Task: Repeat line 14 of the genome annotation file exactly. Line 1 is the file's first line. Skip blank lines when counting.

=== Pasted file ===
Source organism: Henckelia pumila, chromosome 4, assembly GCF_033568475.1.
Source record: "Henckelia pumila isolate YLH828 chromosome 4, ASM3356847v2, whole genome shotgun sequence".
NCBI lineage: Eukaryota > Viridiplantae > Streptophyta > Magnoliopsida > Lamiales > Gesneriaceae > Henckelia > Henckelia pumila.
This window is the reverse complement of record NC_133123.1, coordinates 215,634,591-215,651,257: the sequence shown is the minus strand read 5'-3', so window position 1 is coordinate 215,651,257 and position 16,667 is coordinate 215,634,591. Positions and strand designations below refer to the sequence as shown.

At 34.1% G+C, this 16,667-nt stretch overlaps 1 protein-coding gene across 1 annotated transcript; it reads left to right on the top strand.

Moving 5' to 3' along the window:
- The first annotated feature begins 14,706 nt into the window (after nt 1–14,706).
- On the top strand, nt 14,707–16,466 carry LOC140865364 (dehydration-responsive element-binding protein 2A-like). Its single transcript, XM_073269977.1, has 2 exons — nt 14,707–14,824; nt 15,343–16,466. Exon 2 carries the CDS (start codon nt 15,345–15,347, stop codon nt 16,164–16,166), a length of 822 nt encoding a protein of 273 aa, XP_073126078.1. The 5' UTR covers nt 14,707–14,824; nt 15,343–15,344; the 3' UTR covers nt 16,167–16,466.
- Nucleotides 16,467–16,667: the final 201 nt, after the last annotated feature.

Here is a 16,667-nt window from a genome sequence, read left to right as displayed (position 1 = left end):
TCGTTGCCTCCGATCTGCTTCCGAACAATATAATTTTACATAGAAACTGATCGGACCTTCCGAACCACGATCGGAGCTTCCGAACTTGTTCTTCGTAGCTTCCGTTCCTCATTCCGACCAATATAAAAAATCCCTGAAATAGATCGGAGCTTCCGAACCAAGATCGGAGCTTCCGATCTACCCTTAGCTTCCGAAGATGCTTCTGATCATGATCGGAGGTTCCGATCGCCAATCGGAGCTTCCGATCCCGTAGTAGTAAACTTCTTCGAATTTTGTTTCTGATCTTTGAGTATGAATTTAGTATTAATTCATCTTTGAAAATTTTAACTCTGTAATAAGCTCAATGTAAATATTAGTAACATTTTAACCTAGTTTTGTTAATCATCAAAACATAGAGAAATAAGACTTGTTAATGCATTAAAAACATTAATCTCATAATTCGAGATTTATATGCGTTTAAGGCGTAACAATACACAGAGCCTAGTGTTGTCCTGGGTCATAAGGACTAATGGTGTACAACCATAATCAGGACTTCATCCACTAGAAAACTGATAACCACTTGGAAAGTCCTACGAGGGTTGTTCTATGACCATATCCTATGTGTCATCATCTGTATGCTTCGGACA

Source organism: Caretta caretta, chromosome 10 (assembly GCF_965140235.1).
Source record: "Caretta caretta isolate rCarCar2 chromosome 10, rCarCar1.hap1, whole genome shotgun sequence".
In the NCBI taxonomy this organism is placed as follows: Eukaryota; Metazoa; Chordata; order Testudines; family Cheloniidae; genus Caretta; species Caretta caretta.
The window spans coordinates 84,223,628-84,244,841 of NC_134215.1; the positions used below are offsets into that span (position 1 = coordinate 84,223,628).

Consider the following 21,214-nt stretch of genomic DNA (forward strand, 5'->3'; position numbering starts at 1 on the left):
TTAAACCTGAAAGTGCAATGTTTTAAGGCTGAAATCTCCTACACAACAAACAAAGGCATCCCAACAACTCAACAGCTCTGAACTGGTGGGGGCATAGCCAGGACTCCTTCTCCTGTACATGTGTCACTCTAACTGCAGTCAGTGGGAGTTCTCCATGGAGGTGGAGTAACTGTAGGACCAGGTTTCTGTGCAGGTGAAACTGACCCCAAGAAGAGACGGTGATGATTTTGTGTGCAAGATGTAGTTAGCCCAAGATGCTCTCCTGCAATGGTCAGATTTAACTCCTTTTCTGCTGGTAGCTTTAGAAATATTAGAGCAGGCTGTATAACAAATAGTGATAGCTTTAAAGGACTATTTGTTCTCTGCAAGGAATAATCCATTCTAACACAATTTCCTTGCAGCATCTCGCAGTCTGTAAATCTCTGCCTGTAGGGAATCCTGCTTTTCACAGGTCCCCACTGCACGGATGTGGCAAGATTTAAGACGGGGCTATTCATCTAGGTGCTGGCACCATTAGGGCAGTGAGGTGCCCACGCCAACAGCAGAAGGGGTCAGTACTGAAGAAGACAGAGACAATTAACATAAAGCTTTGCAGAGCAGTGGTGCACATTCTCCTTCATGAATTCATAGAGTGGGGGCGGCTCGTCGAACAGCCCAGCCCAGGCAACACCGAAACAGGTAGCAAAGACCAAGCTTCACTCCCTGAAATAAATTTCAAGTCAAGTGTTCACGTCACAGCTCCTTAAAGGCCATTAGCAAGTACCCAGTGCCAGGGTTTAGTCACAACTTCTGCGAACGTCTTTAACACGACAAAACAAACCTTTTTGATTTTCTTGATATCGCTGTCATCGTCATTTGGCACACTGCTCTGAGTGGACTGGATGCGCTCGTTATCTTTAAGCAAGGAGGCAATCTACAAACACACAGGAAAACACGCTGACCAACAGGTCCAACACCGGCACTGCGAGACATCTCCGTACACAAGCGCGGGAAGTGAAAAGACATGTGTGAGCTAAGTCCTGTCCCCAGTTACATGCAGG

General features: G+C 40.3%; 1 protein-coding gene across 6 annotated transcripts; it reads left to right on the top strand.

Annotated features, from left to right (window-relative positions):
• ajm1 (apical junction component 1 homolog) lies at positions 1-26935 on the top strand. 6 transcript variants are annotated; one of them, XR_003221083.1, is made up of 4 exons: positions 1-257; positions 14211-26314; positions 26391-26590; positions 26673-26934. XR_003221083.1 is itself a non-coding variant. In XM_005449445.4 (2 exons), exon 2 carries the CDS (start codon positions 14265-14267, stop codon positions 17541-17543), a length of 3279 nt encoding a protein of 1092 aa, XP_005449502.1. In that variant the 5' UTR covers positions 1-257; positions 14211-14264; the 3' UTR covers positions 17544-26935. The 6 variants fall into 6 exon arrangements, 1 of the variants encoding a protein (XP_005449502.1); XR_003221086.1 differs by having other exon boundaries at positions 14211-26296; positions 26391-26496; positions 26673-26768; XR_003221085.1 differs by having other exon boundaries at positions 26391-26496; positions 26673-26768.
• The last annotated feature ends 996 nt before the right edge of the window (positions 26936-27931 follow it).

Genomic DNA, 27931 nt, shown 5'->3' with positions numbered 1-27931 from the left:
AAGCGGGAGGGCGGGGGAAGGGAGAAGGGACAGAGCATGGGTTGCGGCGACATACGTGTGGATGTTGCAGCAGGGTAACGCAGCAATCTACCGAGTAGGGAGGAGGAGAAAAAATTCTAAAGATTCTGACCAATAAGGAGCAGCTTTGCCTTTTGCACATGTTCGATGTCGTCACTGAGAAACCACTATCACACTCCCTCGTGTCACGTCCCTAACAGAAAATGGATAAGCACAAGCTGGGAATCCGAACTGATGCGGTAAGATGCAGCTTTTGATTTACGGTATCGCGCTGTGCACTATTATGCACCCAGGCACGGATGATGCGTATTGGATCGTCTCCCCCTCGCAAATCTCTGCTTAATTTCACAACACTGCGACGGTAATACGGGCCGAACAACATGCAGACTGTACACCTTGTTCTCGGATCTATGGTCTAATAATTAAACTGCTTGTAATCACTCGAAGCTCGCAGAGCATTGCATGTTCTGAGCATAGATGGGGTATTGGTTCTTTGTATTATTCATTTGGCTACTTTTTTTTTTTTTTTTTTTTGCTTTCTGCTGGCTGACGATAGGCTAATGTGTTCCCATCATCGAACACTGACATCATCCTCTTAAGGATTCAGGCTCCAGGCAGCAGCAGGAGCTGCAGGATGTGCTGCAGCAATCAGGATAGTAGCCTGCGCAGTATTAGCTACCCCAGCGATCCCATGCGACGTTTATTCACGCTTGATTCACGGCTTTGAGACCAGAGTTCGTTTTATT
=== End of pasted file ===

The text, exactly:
In the NCBI taxonomy this organism is placed as follows: Eukaryota; Metazoa; Chordata; order Testudines; family Cheloniidae; genus Caretta; species Caretta caretta.